6
$\begingroup$

Find the limiting distribution of $\sqrt{n} \left(\sqrt{\bar{X}} -1 \right) $ if $\sqrt{n} \left( \bar{X}-1 \right) \to N(0,1)$. Can you please check my work below?

In principle, the Delta method should be of use here. We know that according to that particular method if $$ \sqrt{n} \left( X_n -\theta \right) \to N \left( 0,\sigma^2 \right)$$ then $$\sqrt{n} \left( g\left(X_n \right) -g \left(\theta \right) \right) \to N\left( 0,\sigma^2 g \prime \left(\theta \right)^2 \right)$$

We have $g \left(t \right) =\sqrt{t}$ and $g(1)=1$ which implies that $g \prime \left( 1 \right)= \frac{1}{2}$ and then the limiting distribution is $N \left(0, 1/4 \right)$

Is everything alright here? Thanks.

$\endgroup$
7
  • 3
    $\begingroup$ A quick simulation might set you at ease concerning the correctness of your result. In R, for example, you could compute n <- 10^6; var(sqrt(n)*(sqrt(rnorm(n, 1, 1/sqrt(n)))-1)) in about 1/10 second. $\endgroup$
    – whuber
    Dec 19, 2013 at 16:38
  • $\begingroup$ @whuber By the way if you would like to post your comment as a response that I can mark it as correct, do so. $\endgroup$
    – JohnK
    Dec 20, 2013 at 17:11
  • $\begingroup$ If $g(t) = \sqrt{t}$ and $X_n$ is a random variable taking on negative values with positive probability, what is meant by $g(X_n)$ when $X_n$ happens to have value less than $0$? $\endgroup$ Dec 21, 2013 at 0:12
  • $\begingroup$ @DilipSarwate That is a good point. I cannot say. $\endgroup$
    – JohnK
    Dec 21, 2013 at 15:59
  • 1
    $\begingroup$ If you know that $X_1, \ldots, X_n$ is an i.i.d. sample in addition (as it usually should be), then the identity $\sqrt{n}(\sqrt{\bar{X}} - 1) = \sqrt{n}(\bar{X} - 1)/(\sqrt{\bar{X}} + 1)$ and Slutsky's theorem is another way to approach it. $\endgroup$
    – Zhanxiong
    Jun 10, 2018 at 5:34

1 Answer 1

4
$\begingroup$

The result is correct (up to a factor of $\sigma$, which is an unimportant typographical omission). This answer provides two separate ways to double-check it.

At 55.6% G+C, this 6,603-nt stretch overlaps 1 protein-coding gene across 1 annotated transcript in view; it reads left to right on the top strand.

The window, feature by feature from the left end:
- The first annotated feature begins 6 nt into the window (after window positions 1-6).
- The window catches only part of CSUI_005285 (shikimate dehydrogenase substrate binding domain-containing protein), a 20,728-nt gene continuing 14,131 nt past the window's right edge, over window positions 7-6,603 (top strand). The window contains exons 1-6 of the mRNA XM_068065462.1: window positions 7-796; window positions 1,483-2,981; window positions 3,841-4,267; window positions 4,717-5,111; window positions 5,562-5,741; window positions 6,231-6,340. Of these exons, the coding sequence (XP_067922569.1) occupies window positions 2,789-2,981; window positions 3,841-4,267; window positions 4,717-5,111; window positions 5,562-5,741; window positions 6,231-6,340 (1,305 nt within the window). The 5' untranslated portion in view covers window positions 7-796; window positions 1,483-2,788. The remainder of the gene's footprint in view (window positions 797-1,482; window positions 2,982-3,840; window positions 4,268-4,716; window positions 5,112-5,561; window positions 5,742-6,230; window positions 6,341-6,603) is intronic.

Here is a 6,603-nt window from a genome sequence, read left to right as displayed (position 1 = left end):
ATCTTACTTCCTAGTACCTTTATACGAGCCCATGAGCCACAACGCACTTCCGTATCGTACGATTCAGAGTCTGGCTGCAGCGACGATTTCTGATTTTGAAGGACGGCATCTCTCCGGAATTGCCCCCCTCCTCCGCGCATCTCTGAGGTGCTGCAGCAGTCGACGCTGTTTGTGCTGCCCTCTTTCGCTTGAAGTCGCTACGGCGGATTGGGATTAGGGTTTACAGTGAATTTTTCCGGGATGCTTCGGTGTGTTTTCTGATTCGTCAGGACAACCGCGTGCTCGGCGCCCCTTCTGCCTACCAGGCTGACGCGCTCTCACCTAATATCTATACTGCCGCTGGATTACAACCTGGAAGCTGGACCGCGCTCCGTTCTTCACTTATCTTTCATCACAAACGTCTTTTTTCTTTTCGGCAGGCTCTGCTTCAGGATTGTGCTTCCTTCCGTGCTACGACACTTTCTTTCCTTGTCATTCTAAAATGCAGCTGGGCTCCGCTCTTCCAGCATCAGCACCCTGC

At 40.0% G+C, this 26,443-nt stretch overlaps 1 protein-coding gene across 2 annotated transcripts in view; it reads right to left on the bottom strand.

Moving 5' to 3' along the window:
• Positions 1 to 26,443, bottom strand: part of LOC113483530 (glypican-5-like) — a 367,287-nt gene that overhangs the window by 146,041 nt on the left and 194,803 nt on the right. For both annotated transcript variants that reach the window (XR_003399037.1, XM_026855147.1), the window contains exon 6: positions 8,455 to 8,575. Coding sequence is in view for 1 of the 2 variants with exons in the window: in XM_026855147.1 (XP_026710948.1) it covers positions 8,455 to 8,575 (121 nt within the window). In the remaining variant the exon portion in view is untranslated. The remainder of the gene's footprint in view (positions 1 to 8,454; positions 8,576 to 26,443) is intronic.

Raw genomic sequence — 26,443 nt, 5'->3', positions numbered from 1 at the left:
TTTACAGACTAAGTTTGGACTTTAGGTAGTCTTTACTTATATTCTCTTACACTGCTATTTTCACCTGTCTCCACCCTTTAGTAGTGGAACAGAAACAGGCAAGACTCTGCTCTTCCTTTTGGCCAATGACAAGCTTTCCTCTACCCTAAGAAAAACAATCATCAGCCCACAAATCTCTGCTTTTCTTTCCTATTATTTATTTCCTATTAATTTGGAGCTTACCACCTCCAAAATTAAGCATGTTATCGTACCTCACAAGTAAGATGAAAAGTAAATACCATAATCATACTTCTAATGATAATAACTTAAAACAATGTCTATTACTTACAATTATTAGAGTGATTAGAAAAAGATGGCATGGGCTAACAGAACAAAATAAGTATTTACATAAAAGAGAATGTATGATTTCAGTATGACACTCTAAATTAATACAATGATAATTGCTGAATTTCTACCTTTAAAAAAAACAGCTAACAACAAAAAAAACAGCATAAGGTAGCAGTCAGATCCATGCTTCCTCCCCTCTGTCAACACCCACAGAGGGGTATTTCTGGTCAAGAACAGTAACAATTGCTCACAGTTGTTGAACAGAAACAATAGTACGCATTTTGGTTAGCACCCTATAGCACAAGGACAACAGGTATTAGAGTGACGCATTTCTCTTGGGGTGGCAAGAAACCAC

We can in fact obtain the PDF of the transformed variables directly: when the $X_n$ are exactly Normal (and not just asymptotically so), the PDF of $\sqrt{n}\left(g(X_n)-1\right)$ can be found via integration as

$$\frac{1}{(\sigma/2)\sqrt{2\pi n}} \left(\sqrt{n}+x\right) \exp\left({-\frac{x^2 \left(2 \sqrt{n}+x\right)^2}{2 n \sigma ^2}}\right)$$

for $x\gt -\sqrt{n}$ (and equal to $0$ otherwise). For fixed $x$, the limiting value as $n\to\infty$ is

$$\frac{1}{(\sigma/2)\sqrt{2\pi}} \exp\left({-\frac {8x^2}{2 \sigma ^2}}\right) = \frac{1}{(\sigma/2)\sqrt{2\pi}} \exp\left({-\frac {x^2}{2 (\sigma/2) ^2}}\right),$$

the PDF of a Normal$(0, \sigma^2/4)$ distribution.


One can check also check the result with a simulation, such as carried out by this R code:

set.seed(17)
n <- 10^6
x <- sqrt(n)*(sqrt(rnorm(n, 1, 1/sqrt(n)))-1)
m <- mean(x); v <- var(x); k <- mean((x-m)^4)
se.v <- sqrt(((n-1)^2 * k - (n-1)*(n-3)*v^2) / n^3)
print(v)              # Variance
print((v - 1/4)/se.v) # Its standardized standard error

This reports a simulated variance (when $n=10^6$) of $0.25015$ times the (unit) standard deviation, which is just $0.44$ standard errors away from $1/4$: evidence that the computed variance is not incorrect for such a large $n$.

$\endgroup$
3
  • $\begingroup$ Thank you but there is no factor $\sigma$ in the exercise as it is a standard normal density we are concerned with. I appreciate your insight. $\endgroup$
    – JohnK
    Dec 20, 2013 at 19:14
  • $\begingroup$ You might want to edit out the references to $\sigma$ in your question then :-). But it doesn't matter--the result is clear and $\sigma$ only factors through everything as a scale factor. $\endgroup$
    – whuber
    Dec 20, 2013 at 19:29
  • $\begingroup$ Yeah of course. In my question I was merely citing the theorem I would use. I will try to make it less misleading next time. $\endgroup$
    – JohnK
    Dec 20, 2013 at 19:40

Your Answer

By clicking “Post Your Answer”, you agree to our terms of service, privacy policy and cookie policy

Not the answer you're looking for? Browse other questions tagged or ask your own question.